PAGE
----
Then followed 2009 Van Cliburn International Piano Competition Gold Medallist Haochen Zhang to perform Tchaikovsky’s Piano Concerto No. 1 in Bb minor. Zhang strode to the piano in a relaxed yet quietly confident manner and proceeded to deliver an exhilaratingly memorable reading of this piano warhorse. From the celebrated opening declamatory chords that traverse the entire keyboard, through to the high-octane coda of the third movement finale, Zhang thrilled as much with his delicacy and lyricism as with his assuredly virtuoso technique. With thundering, rich-toned double octaves, imaginatively individual takes on the various cadenzas, dramatic dynamic shifts characterised by sudden swells from pianissimo to fortissimo and back again, a gossamer-like touch in the second movement’s central vertiginous “Il faut s’amuser” waltz, and an aptly jaunty and rambunctious characterisation of the briskly-paced third movement’s opening theme, Zhang allowed the concerto’s many distinct musical characters to emerge, confirming why this concerto is a perennial favourite with audiences and pianists alike. In this compelling reading, Zhang was aided by Martin, who is an unfailingly sympathetic soloists’ conductor, continually turning towards Zhang both to connect collegially with the soloist as well as to engage with the pianist’s stylish ebb and flow.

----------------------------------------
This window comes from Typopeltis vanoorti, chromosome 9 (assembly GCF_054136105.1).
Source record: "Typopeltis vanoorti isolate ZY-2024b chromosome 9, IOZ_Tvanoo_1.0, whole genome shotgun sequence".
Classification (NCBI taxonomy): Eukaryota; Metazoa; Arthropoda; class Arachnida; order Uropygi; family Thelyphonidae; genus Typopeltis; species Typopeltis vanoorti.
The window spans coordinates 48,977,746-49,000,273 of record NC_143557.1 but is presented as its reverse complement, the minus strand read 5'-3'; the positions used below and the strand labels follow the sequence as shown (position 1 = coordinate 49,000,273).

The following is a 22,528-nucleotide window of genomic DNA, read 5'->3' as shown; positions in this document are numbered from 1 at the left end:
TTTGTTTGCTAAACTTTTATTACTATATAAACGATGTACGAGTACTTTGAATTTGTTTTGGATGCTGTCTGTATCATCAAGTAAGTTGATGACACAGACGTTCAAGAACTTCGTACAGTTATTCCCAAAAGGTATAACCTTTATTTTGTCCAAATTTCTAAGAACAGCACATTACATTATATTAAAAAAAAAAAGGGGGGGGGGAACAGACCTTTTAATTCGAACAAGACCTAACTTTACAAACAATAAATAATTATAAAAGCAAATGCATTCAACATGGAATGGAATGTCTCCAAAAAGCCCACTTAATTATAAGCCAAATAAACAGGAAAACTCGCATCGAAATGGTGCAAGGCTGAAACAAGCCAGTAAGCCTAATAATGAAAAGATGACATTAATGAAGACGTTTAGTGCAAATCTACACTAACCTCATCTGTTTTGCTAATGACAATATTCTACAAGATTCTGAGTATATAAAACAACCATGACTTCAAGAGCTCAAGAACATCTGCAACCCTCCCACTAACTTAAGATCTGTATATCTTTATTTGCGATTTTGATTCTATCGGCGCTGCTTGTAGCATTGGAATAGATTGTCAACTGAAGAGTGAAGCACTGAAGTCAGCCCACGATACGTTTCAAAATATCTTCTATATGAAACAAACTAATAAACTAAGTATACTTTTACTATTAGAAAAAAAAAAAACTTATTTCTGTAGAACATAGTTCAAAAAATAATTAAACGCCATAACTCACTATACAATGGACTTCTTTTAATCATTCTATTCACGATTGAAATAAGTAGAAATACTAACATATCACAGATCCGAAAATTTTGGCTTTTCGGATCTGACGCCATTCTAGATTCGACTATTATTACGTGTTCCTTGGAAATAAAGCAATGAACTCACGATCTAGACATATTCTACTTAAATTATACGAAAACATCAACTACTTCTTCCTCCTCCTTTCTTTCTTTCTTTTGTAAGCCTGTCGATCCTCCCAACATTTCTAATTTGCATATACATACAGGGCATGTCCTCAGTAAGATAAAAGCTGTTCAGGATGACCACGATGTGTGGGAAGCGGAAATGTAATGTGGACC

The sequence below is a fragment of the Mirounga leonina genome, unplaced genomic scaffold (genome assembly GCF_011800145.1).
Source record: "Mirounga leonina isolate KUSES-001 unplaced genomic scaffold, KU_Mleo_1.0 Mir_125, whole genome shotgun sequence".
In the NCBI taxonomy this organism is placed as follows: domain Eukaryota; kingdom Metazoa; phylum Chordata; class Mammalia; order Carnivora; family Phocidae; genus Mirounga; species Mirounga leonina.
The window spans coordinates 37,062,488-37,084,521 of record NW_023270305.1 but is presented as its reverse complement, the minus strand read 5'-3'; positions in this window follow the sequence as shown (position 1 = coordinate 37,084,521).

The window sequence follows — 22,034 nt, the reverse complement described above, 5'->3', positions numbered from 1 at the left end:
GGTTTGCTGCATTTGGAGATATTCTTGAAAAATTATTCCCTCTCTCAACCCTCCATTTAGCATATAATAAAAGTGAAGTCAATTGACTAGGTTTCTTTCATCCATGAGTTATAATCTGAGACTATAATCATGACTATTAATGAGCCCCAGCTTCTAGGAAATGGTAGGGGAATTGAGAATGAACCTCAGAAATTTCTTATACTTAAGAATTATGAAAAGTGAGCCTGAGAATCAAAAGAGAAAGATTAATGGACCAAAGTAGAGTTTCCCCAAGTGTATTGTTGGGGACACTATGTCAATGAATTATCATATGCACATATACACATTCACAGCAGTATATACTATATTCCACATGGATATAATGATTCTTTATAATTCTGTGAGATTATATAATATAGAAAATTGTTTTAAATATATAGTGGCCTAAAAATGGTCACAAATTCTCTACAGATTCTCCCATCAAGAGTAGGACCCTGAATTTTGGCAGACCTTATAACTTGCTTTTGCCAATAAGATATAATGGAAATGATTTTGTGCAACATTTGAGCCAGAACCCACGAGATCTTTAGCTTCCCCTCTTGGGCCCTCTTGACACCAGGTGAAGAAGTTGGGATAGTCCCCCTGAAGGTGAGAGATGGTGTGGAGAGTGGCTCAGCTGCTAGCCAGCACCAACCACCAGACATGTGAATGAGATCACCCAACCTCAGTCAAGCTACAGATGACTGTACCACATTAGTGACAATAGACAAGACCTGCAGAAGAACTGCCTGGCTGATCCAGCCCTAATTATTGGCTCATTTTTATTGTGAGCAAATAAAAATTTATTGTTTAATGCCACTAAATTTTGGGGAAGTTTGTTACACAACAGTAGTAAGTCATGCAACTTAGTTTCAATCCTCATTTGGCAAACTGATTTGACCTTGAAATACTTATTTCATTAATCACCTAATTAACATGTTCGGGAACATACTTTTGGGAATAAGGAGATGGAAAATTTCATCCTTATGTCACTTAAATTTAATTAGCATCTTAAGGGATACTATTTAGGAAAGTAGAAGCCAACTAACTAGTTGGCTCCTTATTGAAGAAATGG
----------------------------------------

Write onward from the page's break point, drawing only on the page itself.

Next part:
Haochen Zhang’s 2023 appearance with the MSO continues the love affair that Melbourne seemingly has with the Van Cliburn Piano Competition, held tri-ennially in Fort Worth, Texas. Other recent laureates to appear in Melbourne include Joyce Yang who performed Rachmaninoff’s Piano Concerto No. 3 with the MSO in September, as well as Yeol Eum Son (Melbourne Recital Centre recitals in 2022 and 2024). Blind Japanese pianist Nobyuki Tsujii, who shared the 2009 Gold Medal with Haochen Zhang is also scheduled to perform Bach’s Goldberg Variations at the MRC in 2024. One can only hope that the shakers and movers at the MSO are moving heaven and earth to secure performances with the Cliburn’s latest Gold Medallist, 19-year old South Korean sensation Yunchan Lim, who has generated unprecedented world-wide excitement for a major piano competition winner. Lim is almost single-handedly re-invigorating classical piano audiences across the world, playing consistently to sold-out venues everywhere but in Australia.